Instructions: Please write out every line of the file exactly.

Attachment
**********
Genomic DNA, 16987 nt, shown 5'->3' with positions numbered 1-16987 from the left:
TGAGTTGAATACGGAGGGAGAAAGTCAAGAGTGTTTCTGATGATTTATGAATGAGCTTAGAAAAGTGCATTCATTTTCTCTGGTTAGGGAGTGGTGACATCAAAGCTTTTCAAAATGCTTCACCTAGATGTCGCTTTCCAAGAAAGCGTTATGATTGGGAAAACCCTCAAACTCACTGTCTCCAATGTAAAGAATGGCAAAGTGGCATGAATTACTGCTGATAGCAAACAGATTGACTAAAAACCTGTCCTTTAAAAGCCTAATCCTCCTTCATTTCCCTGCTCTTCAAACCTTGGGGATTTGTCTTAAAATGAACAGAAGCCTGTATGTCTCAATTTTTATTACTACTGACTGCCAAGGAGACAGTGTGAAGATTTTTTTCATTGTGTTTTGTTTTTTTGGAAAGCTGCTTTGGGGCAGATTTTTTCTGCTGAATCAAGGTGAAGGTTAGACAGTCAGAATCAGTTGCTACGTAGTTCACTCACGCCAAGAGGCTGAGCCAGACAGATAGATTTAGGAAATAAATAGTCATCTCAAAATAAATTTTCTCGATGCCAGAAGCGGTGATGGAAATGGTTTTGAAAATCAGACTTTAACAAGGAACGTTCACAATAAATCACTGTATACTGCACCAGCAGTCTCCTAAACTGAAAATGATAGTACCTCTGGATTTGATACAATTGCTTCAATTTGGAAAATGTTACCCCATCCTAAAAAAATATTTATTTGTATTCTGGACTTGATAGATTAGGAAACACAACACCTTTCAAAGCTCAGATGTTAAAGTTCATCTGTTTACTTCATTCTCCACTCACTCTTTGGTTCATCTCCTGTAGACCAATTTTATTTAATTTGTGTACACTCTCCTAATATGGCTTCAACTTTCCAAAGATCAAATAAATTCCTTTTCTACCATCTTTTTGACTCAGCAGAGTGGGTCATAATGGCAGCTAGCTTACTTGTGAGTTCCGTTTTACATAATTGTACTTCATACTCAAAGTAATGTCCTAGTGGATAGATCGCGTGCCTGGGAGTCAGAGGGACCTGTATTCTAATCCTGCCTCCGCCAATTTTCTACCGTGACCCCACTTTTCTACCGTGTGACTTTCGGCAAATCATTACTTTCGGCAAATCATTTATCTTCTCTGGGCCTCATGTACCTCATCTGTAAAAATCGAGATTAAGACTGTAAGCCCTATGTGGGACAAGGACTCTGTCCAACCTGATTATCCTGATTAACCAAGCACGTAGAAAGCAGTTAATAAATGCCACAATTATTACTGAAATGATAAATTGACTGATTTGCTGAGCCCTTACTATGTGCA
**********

Genomic DNA, 16987 nt, shown 5'->3' with positions numbered 1-16987 from the left:
TGAGTTGAATACGGAGGGAGAAAGTCAAGAGTGTTTCTGATGATTTATGAATGAGCTTAGAAAAGTGCATTCATTTTCTCTGGTTAGGGAGTGGTGACATCAAAGCTTTTCAAAATGCTTCACCTAGATGTCGCTTTCCAAGAAAGCGTTATGATTGGGAAAACCCTCAAACTCACTGTCTCCAATGTAAAGAATGGCAAAGTGGCATGAATTACTGCTGATAGCAAACAGATTGACTAAAAACCTGTCCTTTAAAAGCCTAATCCTCCTTCATTTCCCTGCTCTTCAAACCTTGGGGATTTGTCTTAAAATGAACAGAAGCCTGTATGTCTCAATTTTTATTACTACTGACTGCCAAGGAGACAGTGTGAAGATTTTTTTCATTGTGTTTTGTTTTTTTGGAAAGCTGCTTTGGGGCAGATTTTTTCTGCTGAATCAAGGTGAAGGTTAGACAGTCAGAATCAGTTGCTACGTAGTTCACTCACGCCAAGAGGCTGAGCCAGACAGATAGATTTAGGAAATAAATAGTCATCTCAAAATAAATTTTCTCGATGCCAGAAGCGGTGATGGAAATGGTTTTGAAAATCAGACTTTAACAAGGAACGTTCACAATAAATCACTGTATACTGCACCAGCAGTCTCCTAAACTGAAAATGATAGTACCTCTGGATTTGATACAATTGCTTCAATTTGGAAAATGTTACCCCATCCTAAAAAAATATTTATTTGTATTCTGGACTTGATAGATTAGGAAACACAACACCTTTCAAAGCTCAGATGTTAAAGTTCATCTGTTTACTTCATTCTCCACTCACTCTTTGGTTCATCTCCTGTAGACCAATTTTATTTAATTTGTGTACACTCTCCTAATATGGCTTCAACTTTCCAAAGATCAAATAAATTCCTTTTCTACCATCTTTTTGACTCAGCAGAGTGGGTCATAATGGCAGCTAGCTTACTTGTGAGTTCCGTTTTACATAATTGTACTTCATACTCAAAGTAATGTCCTAGTGGATAGATCGCGTGCCTGGGAGTCAGAGGGACCTGTATTCTAATCCTGCCTCCGCCAATTTTCTACCGTGACCCCACTTTTCTACCGTGTGACTTTCGGCAAATCATTACTTTCGGCAAATCATTTATCTTCTCTGGGCCTCATGTACCTCATCTGTAAAAATCGAGATTAAGACTGTAAGCCCTATGTGGGACAAGGACTCTGTCCAACCTGATTATCCTGATTAACCAAGCACGTAGAAAGCAGTTAATAAATGCCACAATTATTACTGAAATGATAAATTGACTGATTTGCTGAGCCCTTACTATGTGCA